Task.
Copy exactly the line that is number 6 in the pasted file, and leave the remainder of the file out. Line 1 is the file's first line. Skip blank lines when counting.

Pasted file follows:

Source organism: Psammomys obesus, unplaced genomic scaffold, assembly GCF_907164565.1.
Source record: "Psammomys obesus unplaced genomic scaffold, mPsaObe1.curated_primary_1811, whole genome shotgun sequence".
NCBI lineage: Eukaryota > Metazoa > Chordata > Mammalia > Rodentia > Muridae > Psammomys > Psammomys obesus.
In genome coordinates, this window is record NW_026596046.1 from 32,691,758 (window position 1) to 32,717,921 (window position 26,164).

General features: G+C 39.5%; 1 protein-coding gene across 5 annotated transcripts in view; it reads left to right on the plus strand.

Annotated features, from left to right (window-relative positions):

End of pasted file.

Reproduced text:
Annotated features, from left to right (window-relative positions):